Fatoma has become the largest thorn in the side of Sierra Leone’s politicians for demanding greater transparency about public finances in a country riddled with corruption, just over a year before elections.
The sharp-suited rights defender, who is in his 30s, risks being charged with serious offences, lawmakers have warned, although the government’s own auditors have found grave inconsistencies in spending by members of parliament.
“I have been harassed, threatened, spat upon, abused, lampooned and vilified for my organisation’s legitimate right to ask questions of those who have been entrusted with the future of Sierra Leone,” Fatoma told AFP.
The campaigner appeared on a January 31 radio show in which he challenged the government and the anti-corruption commission to do more to make authorities accountable, in a system that he says answers only to itself.
Since then Fatoma has been arrested, bailed without charge, and summoned twice to parliament to answer questions — yet denied an audience when he showed up.
Fatoma, a Sierra Leonean national, divides his time between his country and Britain, where his family reside.
His Britain-based non-profit organisation, the Campaign for Human Rights and Development International (CHRDI), was behind a report released last year that found 120 billion leones ($16.1 million, 15.1 million euros) was spent by parliament in the last five years, with no clue as to where exactly it went.
“There is no supporting evidence to show how these monies were spent,” he told AFP, adding that the opaque nature of the legislature’s activities carried a high risk of fraud.
– Ebola funds unaccounted for –
Polling firm Afrobarometer found last year that four fifths of Sierra Leoneans consider their economic and living conditions “very bad”. A similar percentage thought government efforts to narrow the wealth gap were not working.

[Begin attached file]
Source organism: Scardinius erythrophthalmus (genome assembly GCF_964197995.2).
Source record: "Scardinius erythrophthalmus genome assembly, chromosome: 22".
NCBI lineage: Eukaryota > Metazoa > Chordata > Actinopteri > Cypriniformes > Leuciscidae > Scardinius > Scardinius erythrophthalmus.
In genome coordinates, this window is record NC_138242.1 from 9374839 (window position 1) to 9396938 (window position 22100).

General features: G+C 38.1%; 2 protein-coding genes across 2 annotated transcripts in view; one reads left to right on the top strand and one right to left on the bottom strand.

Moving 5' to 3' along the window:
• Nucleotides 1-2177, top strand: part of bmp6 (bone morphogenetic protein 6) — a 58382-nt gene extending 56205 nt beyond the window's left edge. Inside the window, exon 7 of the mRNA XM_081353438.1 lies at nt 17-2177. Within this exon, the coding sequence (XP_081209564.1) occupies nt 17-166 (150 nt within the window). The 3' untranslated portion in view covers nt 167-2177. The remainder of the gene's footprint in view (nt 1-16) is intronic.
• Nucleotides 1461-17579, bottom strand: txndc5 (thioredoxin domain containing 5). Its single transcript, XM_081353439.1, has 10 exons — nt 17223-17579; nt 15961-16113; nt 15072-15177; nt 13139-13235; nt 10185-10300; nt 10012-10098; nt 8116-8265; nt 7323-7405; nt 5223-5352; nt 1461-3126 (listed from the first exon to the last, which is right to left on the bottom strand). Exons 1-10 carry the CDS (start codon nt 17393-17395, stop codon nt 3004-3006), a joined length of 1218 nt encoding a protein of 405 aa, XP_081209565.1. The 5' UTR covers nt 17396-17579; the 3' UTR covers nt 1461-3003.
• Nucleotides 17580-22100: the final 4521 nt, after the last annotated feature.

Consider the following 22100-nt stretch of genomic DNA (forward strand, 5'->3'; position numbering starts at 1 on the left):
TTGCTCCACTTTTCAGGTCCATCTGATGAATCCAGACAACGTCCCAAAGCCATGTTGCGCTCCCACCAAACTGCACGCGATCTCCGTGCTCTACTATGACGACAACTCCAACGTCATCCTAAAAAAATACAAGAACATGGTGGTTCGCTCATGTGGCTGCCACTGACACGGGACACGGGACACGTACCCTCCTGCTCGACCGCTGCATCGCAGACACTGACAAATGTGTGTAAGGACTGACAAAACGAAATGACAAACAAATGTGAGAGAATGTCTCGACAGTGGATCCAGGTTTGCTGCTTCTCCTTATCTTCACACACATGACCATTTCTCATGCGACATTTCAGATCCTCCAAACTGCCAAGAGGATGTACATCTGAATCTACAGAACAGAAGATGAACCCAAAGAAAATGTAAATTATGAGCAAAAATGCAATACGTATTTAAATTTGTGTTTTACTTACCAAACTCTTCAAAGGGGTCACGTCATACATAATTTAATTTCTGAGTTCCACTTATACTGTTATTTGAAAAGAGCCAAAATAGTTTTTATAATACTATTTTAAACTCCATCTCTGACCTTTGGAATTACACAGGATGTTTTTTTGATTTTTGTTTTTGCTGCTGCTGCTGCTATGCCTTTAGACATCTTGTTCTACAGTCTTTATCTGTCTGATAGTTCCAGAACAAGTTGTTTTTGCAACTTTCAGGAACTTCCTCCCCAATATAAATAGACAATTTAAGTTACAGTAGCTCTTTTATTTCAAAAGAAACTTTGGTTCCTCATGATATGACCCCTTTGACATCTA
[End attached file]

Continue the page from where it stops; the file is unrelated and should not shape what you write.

With presidential and legislative elections expected in March 2018, politicians are nervously watching their backs for allegations of misbehaviour.
Fatoma’s passport has been seized, leaving him unable to return to Britain, a move his lawyer thinks is a deliberate strategy to wear him down.
Emmanuel Saffa Abdulai said that while parliament had told the campaigner his problems would stop if he simply apologised, he advised his client to refuse.
“It also violates the rights of citizens to hold their elected officials accountable,” Abdulai told AFP.
Cyril Juxon-Smith, parliament’s chief press officer, told local media that Fatoma was “recklessly casting aspersions” and had grossly overestimated funds given to MPs.
Furthermore, he said, the government’s own audit would give lawmakers a clean bill of health, though previous internal assessments have been far from squeaky clean.
In 2015, government auditors found that just 29 percent of recommendations were followed by eight ministries and departments being monitored.
In addition, 30 percent of Ebola funds under parliament’s control could not be accounted for, they said, amounting to $5.7 million.
More than 3,500 people died in Sierra Leone during the Ebola outbreak that hit in 2014, overwhelming a creaking health system and shattering an already fragile economy.
Opposition MP Frank Kposowa has claimed that demands for financial help from lawmakers meant that their allowance could barely cover costs, in spite of discounts on travel, fuel and food.
“The culture in Sierra Leone is that people approach you for help with their marriage and funeral ceremonies, school fees and hospital bills,” he told journalists.
– ‘Absolute poverty’ –
Kposowa warned that Fatoma’s actions could leave him open to the charge of seditious libel, under an arcane law long used against investigative journalists and supposedly under reform.
The British government has described the law’s use as “denting Sierra Leone’s international reputation as a modern, democratic country.”
A child born today in Sierra Leone can expect to live an average of 48 years, 70 percent of youth are unemployed or underemployed and almost two-thirds of the population live below the poverty line, according to the United Nations development agency.
“I believe that the absolute poverty under which the majority of Sierra Leoneans live at the moment is the greatest violation of their rights as human beings,” Fatoma said.
In a country riddled with corruption, most Sierra Leoneans consider their living conditions “very bad”
The daily grind imposed by hardship “compromises their capacity to be effective citizens and makes them vulnerable to bad governance and corruption,” he added, playing down threats to his mission.
“This is a lifelong commitment to make Sierra Leone a better place and nothing will stop us.”